Date of Graduation


Document Type


Degree Type



School of Pharmacy


Pharmaceutical Sciences

Committee Chair

Rae R Matsumoto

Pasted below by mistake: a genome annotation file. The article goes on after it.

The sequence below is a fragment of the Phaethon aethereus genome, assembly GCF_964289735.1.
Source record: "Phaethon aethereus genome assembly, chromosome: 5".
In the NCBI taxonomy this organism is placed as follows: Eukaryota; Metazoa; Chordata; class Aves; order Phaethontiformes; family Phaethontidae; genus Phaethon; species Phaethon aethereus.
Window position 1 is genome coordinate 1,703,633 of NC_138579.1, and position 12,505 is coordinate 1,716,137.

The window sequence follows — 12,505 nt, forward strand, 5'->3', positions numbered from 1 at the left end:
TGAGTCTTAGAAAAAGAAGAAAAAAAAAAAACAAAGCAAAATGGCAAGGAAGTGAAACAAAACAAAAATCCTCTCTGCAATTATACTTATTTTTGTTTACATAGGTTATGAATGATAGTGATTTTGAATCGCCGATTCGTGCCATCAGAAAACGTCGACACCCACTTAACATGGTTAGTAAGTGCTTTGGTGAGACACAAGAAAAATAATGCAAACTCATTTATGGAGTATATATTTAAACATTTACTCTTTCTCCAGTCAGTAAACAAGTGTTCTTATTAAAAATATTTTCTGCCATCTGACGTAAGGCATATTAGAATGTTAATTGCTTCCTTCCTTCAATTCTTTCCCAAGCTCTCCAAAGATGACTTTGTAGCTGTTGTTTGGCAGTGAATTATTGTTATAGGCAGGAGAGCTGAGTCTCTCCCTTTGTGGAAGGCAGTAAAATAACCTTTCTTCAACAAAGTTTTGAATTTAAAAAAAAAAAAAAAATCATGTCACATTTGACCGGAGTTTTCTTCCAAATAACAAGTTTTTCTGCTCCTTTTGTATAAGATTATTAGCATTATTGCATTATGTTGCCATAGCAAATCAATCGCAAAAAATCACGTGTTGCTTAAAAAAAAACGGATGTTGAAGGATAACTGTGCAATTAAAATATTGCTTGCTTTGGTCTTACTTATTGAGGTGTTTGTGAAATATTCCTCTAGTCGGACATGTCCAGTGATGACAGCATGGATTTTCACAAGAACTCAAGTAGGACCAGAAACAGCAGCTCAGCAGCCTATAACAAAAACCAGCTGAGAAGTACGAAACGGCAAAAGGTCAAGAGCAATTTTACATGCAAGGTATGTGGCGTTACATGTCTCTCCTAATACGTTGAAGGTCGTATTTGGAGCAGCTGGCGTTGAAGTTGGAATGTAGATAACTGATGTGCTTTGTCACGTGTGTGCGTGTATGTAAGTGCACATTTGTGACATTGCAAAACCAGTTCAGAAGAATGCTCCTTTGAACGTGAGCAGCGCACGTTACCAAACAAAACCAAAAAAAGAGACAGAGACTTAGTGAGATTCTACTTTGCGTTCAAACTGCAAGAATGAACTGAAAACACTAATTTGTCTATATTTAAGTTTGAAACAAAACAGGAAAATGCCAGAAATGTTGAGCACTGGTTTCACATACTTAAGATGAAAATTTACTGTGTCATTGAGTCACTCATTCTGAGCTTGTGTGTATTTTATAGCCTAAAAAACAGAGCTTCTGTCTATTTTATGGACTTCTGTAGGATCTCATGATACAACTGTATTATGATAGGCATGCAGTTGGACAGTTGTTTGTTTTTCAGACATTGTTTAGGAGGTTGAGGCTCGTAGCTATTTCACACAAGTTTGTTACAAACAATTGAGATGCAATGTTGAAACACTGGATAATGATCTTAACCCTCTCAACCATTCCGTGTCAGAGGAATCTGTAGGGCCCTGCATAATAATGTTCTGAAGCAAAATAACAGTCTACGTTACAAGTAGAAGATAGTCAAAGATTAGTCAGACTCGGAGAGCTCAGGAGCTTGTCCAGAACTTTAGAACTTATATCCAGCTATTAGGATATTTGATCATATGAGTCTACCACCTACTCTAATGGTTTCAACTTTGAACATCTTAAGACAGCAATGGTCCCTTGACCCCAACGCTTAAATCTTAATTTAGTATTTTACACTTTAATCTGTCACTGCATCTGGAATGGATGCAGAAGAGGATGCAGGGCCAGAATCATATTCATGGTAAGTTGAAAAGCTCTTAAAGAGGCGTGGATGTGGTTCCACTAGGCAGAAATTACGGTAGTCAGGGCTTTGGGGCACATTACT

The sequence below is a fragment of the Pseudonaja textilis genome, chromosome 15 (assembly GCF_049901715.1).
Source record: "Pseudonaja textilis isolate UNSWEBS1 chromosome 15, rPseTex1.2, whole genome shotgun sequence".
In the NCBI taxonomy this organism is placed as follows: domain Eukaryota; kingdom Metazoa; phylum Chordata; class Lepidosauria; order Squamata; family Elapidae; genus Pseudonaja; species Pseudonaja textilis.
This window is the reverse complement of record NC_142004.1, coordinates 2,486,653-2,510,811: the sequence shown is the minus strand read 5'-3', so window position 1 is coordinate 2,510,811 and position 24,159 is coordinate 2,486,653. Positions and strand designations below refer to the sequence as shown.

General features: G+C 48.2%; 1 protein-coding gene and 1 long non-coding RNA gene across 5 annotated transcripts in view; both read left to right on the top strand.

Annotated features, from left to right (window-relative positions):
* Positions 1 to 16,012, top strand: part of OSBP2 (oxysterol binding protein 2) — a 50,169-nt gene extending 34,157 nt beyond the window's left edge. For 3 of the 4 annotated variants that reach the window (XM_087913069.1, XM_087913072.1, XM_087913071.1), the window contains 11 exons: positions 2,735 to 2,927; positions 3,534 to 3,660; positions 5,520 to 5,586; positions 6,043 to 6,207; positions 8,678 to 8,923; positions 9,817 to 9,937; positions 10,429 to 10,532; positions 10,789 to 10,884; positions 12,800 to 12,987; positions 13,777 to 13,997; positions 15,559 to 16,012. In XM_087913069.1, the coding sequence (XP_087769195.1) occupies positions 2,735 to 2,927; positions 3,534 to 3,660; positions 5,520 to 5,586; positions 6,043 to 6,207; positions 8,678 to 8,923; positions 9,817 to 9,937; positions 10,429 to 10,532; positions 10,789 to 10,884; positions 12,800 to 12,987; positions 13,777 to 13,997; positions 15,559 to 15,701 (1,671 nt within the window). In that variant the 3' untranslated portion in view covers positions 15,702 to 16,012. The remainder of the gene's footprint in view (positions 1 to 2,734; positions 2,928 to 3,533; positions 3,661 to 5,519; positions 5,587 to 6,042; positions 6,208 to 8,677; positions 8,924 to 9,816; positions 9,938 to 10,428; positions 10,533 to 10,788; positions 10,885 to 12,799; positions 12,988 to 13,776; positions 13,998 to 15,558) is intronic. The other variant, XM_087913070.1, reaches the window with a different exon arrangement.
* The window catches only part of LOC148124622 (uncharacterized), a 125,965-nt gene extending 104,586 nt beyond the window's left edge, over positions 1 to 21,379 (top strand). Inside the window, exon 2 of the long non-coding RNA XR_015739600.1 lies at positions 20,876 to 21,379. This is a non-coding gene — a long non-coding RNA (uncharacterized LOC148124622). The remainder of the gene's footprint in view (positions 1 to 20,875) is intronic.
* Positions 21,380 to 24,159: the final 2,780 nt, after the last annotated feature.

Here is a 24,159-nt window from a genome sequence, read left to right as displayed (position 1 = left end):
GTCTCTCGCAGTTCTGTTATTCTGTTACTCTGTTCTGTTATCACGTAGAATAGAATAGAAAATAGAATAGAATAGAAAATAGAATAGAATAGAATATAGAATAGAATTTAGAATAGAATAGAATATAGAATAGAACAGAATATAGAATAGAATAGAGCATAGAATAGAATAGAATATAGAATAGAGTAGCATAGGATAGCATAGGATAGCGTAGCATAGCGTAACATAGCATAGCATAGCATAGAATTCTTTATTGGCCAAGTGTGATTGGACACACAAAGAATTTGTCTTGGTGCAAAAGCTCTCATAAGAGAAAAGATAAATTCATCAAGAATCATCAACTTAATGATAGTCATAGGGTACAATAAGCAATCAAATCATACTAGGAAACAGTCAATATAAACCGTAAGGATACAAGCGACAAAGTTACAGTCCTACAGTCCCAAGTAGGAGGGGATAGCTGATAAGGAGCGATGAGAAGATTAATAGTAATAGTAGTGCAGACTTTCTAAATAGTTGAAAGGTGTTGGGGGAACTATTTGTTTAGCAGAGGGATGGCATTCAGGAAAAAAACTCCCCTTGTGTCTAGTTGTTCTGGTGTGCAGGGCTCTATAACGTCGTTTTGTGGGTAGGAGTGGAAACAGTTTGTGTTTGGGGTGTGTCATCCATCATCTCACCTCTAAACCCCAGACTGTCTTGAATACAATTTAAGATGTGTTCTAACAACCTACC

Sigma receptors represent a promising drug development target for a number of therapeutic indications including cancer, depression, psychostimulant abuse and stroke. To date, two subtypes of sigma receptors have been identified; sigma1 and sigma2. Their respective roles in normal physiology and in disease processes are a subject of ongoing studies. Consequently, the discovery and development of subtype specific agonist and antagonist ligands remains a key research goal. To date, no in vitro functional assay suitable for routine screening of putative sigma ligands has been reported. As a result, radioligand binding assays are used as a primary screen. Therefore, to support the critical role of receptor binding assays, a new sigma1 selective radioligand, [3H]-SN56, was characterized, and efforts were undertaken to develop medium throughput methods for binding affinity determinations for both sigma receptor subtypes. To fill the unmet need for an in vitro functional assay for sigma1 ligands, preliminary studies were performed to develop an immunological assay based on the ligand sensitive interaction of sigma1 and binding immunoglobulin protein (BiP). The results of the studies with [3H]SN56 show that it possesses high affinity and selectivity for sigma1 receptors and offers considerable advantages over the currently used radioligand, [3H](+)- pentazocine. Competition binding studies with established sigma ligands assayed in rat brain homogenates labeled with [3H]SN56 or [ 3H](+)-pentazocine yielded comparable Ki values, indicating that the two radioligands bind the same site. Saturation studies revealed similar Bmax values for [3H]SN56 and [3H](+)-pentazocine, further supporting the notion that both ligands bind specifically to the site identified as the sigma1 receptor. Conventional radioligand binding studies for sigma receptors utilize a "cell harvester." Newer medium and high throughput technologies exist that have been applied to the analysis of numerous classical receptors. 96-well filtration and scintillation proximity assay (SPA) were evaluated for the analysis of sigma receptor ligand binding. Adaptation of the conventional binding assay to the higher throughput methods required the use of rat liver membranes because sigma receptor densities were too low in rat brain membranes to support reliable filtration in the 96-well format or use with SPA. Analysis of a series of reference compounds by 96-well filtration yielded binding affinities that correlated with values measured using the conventional method, for both sigma receptor subtypes. Following validation with the reference compounds, the 96-well filtration procedure was successfully used to determine Ki values for sigma receptors for a novel series of 2(3)-benzothiazolones. Studies with SPA demonstrated that this technique also yields results that are equivalent to the conventional method, but the cost of beads is prohibitively high with currently available radioligands used in conjunction with tissue derived membranes; this cost could potentially be significantly reduced if higher specific activity radioligands were available or if membranes from cells overexpressing sigma receptors were utilized. Preliminary studies were performed to assess the feasibility of developing a high throughput in vitro functional assay for the sigma1 receptor using Alphascreen as a read-out of agonist induced disruption of the sigma1/BiP complex. These efforts, which included a basic assessment of the Alphascreen platform, and attempts to determine if endogenous or recombinant proteins could serve as suitable substrates, were largely unsuccessful. However, these experiments did yield information that should prove useful for future development of an in vitro functional assay based on this protein-protein interaction.